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Overtime pay may become reality for millions of US workers

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GRAND RAPIDS, Mich. -- More than 4 million U.S. workers will become newly eligible for overtime pay under rules issued by the Obama administration.

The policy changes are intended to counter an erosion in overtime protections, which date from the 1930s and require employers to pay 1 ½ times a worker's regular salary for any work past 40 hours a week.

In the fast food and retail industries in particular, many employees are deemed "managers," work long hours, but are barely paid more than the people they supervise.

Vice President Joe Biden announced the new policy Wednesday during a speech at an ice cream factory.

"When Ronald Reagan was president, for example, the Fortune 500 companies, the CEO made an average 32 times as much as the average employee," Biden said.  "Today, it's 380 times as much.  What happened?"

Under the new rules, first released in draft form last summer, the annual salary threshold at which companies can deny overtime pay will be doubled from $23,660 to nearly $47,500.

Starting Dec. 1, employers will be required to either raise your pay above the $47,500 cap or pay you time-and-a-half for anything you work over 40 hours a week.  That makes an estimated 4.2 million additional workers eligible for overtime pay.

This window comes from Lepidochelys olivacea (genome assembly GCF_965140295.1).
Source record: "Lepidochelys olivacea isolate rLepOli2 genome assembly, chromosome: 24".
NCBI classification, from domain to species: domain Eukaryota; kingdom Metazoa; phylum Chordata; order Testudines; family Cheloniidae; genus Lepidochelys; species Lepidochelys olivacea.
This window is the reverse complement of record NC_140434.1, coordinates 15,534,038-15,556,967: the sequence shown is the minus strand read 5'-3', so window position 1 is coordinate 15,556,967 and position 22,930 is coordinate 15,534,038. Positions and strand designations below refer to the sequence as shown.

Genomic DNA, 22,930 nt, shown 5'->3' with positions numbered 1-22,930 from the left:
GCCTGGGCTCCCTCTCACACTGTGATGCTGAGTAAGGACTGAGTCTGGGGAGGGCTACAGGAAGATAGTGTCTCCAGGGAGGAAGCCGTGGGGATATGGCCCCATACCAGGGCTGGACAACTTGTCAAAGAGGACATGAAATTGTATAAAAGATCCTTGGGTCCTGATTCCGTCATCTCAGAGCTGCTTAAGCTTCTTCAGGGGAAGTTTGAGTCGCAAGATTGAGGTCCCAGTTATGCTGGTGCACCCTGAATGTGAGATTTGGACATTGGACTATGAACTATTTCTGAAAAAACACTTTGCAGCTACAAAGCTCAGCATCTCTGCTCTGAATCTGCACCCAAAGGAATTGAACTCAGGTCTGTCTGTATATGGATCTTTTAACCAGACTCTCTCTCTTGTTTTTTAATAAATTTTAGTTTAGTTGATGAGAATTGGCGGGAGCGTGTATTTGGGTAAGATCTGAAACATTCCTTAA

"There is anticipated to be a lot more pay going from business owners to worker's pockets," said Elizabeth Skaggs, a partner with Varnum law firm who advises businesses on how to deal with government regulations issues.  "And yes, there are many businesses that are very concerned about the cost and the interest it will have on their bottom line."

Critics of the new overtime rules say fewer employees will have a path to becoming managers and advancing in their companies, and businesses will be forced to limit people to 40 hours a week and hire part-time employees to pick up the slack.

The Obama administration says the new rules will cost businesses about $12 billion over the next decade.  However, they also say it will save taxpayers from subsidizing corporations who don't pay their employees a living wage.

The Associated Press contributed to this report

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